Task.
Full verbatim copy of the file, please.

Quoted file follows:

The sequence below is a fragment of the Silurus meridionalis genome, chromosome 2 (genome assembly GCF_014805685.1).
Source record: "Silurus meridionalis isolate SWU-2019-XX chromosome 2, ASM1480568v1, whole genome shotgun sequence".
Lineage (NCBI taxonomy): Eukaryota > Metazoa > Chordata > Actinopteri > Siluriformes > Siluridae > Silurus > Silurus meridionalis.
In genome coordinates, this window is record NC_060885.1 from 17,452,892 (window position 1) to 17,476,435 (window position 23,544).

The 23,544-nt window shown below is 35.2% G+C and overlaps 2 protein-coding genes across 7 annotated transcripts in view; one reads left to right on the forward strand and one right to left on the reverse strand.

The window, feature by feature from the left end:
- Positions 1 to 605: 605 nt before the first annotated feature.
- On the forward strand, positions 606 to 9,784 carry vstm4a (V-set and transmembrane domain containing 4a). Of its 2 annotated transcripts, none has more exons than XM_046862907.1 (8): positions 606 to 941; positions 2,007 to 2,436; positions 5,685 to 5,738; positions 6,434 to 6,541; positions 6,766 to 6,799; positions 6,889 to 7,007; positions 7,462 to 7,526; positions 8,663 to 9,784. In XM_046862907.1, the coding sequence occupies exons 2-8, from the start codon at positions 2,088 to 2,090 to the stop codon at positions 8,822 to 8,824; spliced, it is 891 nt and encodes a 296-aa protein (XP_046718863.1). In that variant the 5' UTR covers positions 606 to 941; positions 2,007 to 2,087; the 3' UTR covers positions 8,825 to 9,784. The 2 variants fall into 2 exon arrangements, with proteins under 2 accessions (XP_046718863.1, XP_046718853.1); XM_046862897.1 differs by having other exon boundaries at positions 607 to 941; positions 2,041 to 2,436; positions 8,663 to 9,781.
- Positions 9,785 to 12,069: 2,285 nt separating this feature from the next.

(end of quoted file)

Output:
The sequence below is a fragment of the Silurus meridionalis genome, chromosome 2 (genome assembly GCF_014805685.1).
Source record: "Silurus meridionalis isolate SWU-2019-XX chromosome 2, ASM1480568v1, whole genome shotgun sequence".
Lineage (NCBI taxonomy): Eukaryota > Metazoa > Chordata > Actinopteri > Siluriformes > Siluridae > Silurus > Silurus meridionalis.
In genome coordinates, this window is record NC_060885.1 from 17,452,892 (window position 1) to 17,476,435 (window position 23,544).

The 23,544-nt window shown below is 35.2% G+C and overlaps 2 protein-coding genes across 7 annotated transcripts in view; one reads left to right on the forward strand and one right to left on the reverse strand.

The window, feature by feature from the left end:
- Positions 1 to 605: 605 nt before the first annotated feature.
- On the forward strand, positions 606 to 9,784 carry vstm4a (V-set and transmembrane domain containing 4a). Of its 2 annotated transcripts, none has more exons than XM_046862907.1 (8): positions 606 to 941; positions 2,007 to 2,436; positions 5,685 to 5,738; positions 6,434 to 6,541; positions 6,766 to 6,799; positions 6,889 to 7,007; positions 7,462 to 7,526; positions 8,663 to 9,784. In XM_046862907.1, the coding sequence occupies exons 2-8, from the start codon at positions 2,088 to 2,090 to the stop codon at positions 8,822 to 8,824; spliced, it is 891 nt and encodes a 296-aa protein (XP_046718863.1). In that variant the 5' UTR covers positions 606 to 941; positions 2,007 to 2,087; the 3' UTR covers positions 8,825 to 9,784. The 2 variants fall into 2 exon arrangements, with proteins under 2 accessions (XP_046718863.1, XP_046718853.1); XM_046862897.1 differs by having other exon boundaries at positions 607 to 941; positions 2,041 to 2,436; positions 8,663 to 9,781.
- Positions 9,785 to 12,069: 2,285 nt separating this feature from the next.